Though there is no clinical term for it -- at least there shouldn't be -- the lust to list remains plainly evident among your humans, who still make up the bulk of the national football audience.
The primal urge to list the Four Horseman of the Apocalypse, the Seven Deadly Sins, the Seven Dwarfs and the Seven Wonders of the World, to which someone is always adding an eighth, has had a wicked spillover, condemning us to centuries and even millennia of top-10 lists, of 12-step programs, of 50 ways to leave your lover, the all-time 100 best this and the all-time 100 worst that, which generally involves Sylvester Stallone.
This week's topical irritant appears on NFL.com, and it's called the Five Most Prepared Coaches, or the five playoff coaches who will have their teams most prepared for the divisional playoffs.
I don't think those are the same thing, but that's neither there nor here.
Prepared by the redoubtable Thomas George, the FMPC list looks like a made-to-order accompaniment to his typically cogent commentary for people who can no longer read the full text of anything that doesn't appear on the screen of something they can carry in their pockets -- not to be bitter.
But this list has problems.
To begin with, since there are only eight teams in the divisional playoffs, two of the coaches on the Five Most Prepared Coaches list would also appear, if my math is correct, on the Five Least Prepared Coaches list, were it to exist, and wouldn't that create a little more interest?
Anyway, if you haven't seen it, the Five Most Prepared Coaches here on the eve of the divisional round are said to be John Fox of the Carolina Panthers, Tom Coughlin of the New York Football Giants, Jeff Fisher of the Tennessee Tuxedos, Norv Turner of the San Diego Chargers and John Harbaugh of the Baltimore Ravens, in that very order.
Relatively unprepared, apparently, would be the remaining three, Andy Reid of the Philadelphia Eagles, Ken Whisenhunt of the Arizona Cardinals and the Steelers' Mike Tomlin.
Whisenhunt, Bill Cowher's last offensive coordinator, can plausibly be judged to be relatively unprepared based on the way his team has played in the Eastern time zone, where it was traumatized in five of its seven losses, the last two by 28 and 40 points. Arizona's best game in the East this year came at Carolina, where the Cardinals play tomorrow night. In that one, the Cardinals out-gained the Panthers, 425-351, but let a second-half lead slip away and lost, 27-23. This would be a difficult trip on its face for Whisenhunt, but now that Fox is the Most Prepared Coach, I don't see the Cardinals keeping it within four touchdowns.
Reid, on the other hand, has as many playoff victories as Fisher and Turner combined, as many as Fox and Turner combined, more than Turner, Harbaugh and Whisenhunt put together, and more than any other coach remaining, including Coughlin. How he came to be relatively unprepared is quite the mystery.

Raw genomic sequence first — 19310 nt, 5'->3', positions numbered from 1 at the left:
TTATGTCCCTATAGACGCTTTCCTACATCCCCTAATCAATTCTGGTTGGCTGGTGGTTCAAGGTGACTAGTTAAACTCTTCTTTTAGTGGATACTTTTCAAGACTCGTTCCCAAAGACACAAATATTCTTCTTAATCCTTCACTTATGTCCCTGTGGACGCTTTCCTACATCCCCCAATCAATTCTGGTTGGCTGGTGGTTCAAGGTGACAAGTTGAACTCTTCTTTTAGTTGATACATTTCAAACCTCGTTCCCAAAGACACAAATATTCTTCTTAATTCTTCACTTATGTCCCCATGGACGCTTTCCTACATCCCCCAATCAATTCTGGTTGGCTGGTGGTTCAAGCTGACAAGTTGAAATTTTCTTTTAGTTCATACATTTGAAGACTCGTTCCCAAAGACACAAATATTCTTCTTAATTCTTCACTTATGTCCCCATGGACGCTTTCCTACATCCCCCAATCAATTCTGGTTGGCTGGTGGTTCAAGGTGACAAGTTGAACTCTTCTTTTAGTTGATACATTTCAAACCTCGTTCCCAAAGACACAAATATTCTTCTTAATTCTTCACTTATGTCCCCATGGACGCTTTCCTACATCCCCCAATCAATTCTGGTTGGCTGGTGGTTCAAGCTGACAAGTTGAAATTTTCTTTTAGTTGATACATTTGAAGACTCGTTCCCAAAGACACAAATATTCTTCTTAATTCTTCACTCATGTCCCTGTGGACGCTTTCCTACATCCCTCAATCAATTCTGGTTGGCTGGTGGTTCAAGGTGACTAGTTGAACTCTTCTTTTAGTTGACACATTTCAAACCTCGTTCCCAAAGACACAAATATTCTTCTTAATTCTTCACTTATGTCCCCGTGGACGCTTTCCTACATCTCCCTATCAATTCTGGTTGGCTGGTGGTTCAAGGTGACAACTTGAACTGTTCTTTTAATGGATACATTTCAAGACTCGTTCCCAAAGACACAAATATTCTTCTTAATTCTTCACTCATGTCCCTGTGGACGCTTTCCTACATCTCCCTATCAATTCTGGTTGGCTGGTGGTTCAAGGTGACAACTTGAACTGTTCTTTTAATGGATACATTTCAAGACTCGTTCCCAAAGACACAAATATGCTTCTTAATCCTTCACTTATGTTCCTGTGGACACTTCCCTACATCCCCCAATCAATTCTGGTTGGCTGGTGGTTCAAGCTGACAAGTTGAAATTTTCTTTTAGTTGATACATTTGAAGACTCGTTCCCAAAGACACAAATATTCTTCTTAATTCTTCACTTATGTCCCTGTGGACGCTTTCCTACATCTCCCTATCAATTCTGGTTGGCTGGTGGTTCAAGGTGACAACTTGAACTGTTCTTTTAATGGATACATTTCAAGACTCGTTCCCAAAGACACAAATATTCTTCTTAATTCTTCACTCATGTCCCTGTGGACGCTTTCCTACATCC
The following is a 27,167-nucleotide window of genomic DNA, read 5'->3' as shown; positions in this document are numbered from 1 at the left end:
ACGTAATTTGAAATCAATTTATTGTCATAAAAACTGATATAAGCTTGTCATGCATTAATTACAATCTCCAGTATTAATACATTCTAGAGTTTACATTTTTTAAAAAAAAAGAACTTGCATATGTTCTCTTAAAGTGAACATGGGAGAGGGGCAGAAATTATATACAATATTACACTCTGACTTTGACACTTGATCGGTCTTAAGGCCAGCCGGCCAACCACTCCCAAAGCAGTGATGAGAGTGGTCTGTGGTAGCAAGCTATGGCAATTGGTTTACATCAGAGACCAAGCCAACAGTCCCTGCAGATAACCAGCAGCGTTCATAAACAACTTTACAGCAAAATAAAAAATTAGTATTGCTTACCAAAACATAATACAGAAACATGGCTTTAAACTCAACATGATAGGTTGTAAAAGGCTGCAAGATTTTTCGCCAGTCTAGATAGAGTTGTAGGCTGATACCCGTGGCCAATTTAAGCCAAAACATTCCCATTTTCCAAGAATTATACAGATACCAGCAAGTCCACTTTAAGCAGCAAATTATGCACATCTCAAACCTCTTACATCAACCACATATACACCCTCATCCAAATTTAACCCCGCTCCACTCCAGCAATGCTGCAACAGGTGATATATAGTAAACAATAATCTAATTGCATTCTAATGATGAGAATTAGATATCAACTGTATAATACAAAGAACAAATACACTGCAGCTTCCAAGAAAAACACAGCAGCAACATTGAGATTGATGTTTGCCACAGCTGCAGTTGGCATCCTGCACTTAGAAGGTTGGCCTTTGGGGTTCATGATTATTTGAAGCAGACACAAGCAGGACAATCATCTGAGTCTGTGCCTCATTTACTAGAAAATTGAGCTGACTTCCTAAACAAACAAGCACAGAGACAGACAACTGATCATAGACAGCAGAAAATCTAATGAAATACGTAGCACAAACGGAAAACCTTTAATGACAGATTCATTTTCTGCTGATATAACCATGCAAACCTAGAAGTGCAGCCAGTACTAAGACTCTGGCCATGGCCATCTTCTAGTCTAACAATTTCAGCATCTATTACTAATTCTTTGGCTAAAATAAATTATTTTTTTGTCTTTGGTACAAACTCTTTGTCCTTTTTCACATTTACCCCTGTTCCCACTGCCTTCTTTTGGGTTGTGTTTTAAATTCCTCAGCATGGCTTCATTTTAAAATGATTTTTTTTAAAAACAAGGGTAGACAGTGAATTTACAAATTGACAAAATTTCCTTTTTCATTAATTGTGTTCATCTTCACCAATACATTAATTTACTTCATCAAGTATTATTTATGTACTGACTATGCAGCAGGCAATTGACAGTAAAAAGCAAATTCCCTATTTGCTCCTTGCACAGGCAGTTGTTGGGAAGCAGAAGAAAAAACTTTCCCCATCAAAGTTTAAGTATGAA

All of which brings us to Tomlin, who doesn't need me to defend him from the perils of the lust to list. We're in full recognition that such lists as the Five Most Prepared Coaches are for amusement only, at best, and are, often as not, a preposterous undertaking, as tastes vary even more wildly than clinical evaluation. Were I to list the best movies ever made, for example, I'd start with "Psycho," whereas others would start with "Revenge of the Nerds IV" or even the Elvis tour de force, "Girl Happy."
But the omission of Tomlin from the Five Most Prepared Coaches (and for all we know the Seven Most Prepared Coaches) is just wrong.
It's true that Tomlin is at least 10 years younger than any of the remaining head coaches and a full quarter-century younger than Coughlin, who when Tomlin was born was already a head coach, leading the orange and burnt umber Tigers of Rochester Institute of Technology into their legendary frays.
It's further true that of the eight remaining playoff coaches, Tomlin is the only one without a playoff victory, even if he had one until there were 37 seconds left in the only playoff game he ever coached.
But there simply is no evidence that even implies that Tomlin's team is unprepared, presuming that teams that are unprepared would be taken apart in this league. Of Tomlin's 11 career losses, only three have been by more than a touchdown, only two by more than 10 points. None of the remaining coaches has a higher winning percentage than Tomlin, and none of them should even hope the Steelers will be unprepared, least of all Turner, the fourth Most Prepared, who happens to be 18 games under .500 for his career.
There's never been much purpose in getting yourself on the list of people who underestimate Mike Tomlin.